Singer-Songwriter

Making Verse Melodies Sound Better By Thinking Ahead to the Chorus

If one of your songwriting struggles is to get the verse and chorus melodies to sound like good musical partners, you may be surprised to find that the answer may not be to make them similar. Sometimes good verse-chorus partnerships happen when those two melodies have very different structural qualities.

When it comes to making the verse and chorus melodies work really well together, my mind always jumps to Paul Simon’s “My Little Town” as a great example. What I find so instructional about that song is how radically different the verse melody is from the chorus, and yet how excellently they act as musical partners.


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More specifically, the verse is a long, meandering line of ups and downs, with many chords, and changing time signatures. Just when you think your brain can’t process more information, the chorus kicks in. By comparison, the progression is short and strong, the musical phrases are short, and the melody is repetitive and tremendously catchy.

Dissimilarity is a great quality, and of course, it’s only one solution. Some songs use the same (or practically the same) melody for the verse and chorus, like “Born in the U.S.A.”

The real question is: how do you know when a song is better when verse and chorus are dissimilar? If you focus on the structure of the verse melody itself, you start to see the answer. If the verse melody is comprised of short, tonally strong phrases, with predictable chords, you’ve got a verse melody probably also works well as a chorus.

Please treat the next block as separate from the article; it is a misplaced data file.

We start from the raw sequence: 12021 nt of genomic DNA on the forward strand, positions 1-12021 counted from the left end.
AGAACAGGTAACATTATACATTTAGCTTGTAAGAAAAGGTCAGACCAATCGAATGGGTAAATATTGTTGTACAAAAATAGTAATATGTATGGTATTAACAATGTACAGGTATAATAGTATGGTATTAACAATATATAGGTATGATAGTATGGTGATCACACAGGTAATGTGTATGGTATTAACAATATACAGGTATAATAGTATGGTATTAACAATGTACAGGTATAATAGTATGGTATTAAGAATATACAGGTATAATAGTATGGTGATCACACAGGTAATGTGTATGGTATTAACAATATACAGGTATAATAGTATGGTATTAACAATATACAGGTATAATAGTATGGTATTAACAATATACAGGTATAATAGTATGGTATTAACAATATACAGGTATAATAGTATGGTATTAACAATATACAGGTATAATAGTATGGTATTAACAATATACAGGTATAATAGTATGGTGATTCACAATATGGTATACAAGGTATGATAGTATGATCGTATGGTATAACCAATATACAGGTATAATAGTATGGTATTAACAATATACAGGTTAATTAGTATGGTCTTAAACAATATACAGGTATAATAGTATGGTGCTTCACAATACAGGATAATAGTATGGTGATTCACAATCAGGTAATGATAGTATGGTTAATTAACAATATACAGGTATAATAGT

In other words, if the verse sounds like it’s a good chorus, you can use the same melody for both sections quite successfully. But the opposite does not usually work: a long meandering verse melody makes for a lousy chorus melody.

As a final bit of advice, consider this: if you opt to use the same melody for both your verse and chorus, you’ll want to find other ways to create a sense of contrast within your song. That usually means:

  1. Think about verse lyrics. They’ll usually tell a story or recount some situation, but things need to tighten up and become rhythmically simpler and more hook-like in the chorus.
  2. Think about instrumentation and production. A verse benefits from a sparse, more transparent sound, which will contrast nicely with a chorus that sounds fuller.
  3. Think about backing vocals. Adding some backing vocals to your song’s chorus is a great way to make an immediate distinction between verse and chorus.

Gary EwerWritten by Gary Ewer. Follow Gary on Twitter.

“The Essential Secrets of Songwriting” eBook bundle includes“Use Your Words! Developing a Lyrics-First Songwriting Process”. Discover the secrets of making the lyrics-first songwriting process work for you. The bundle comes with the all-important STUDY GUIDE.

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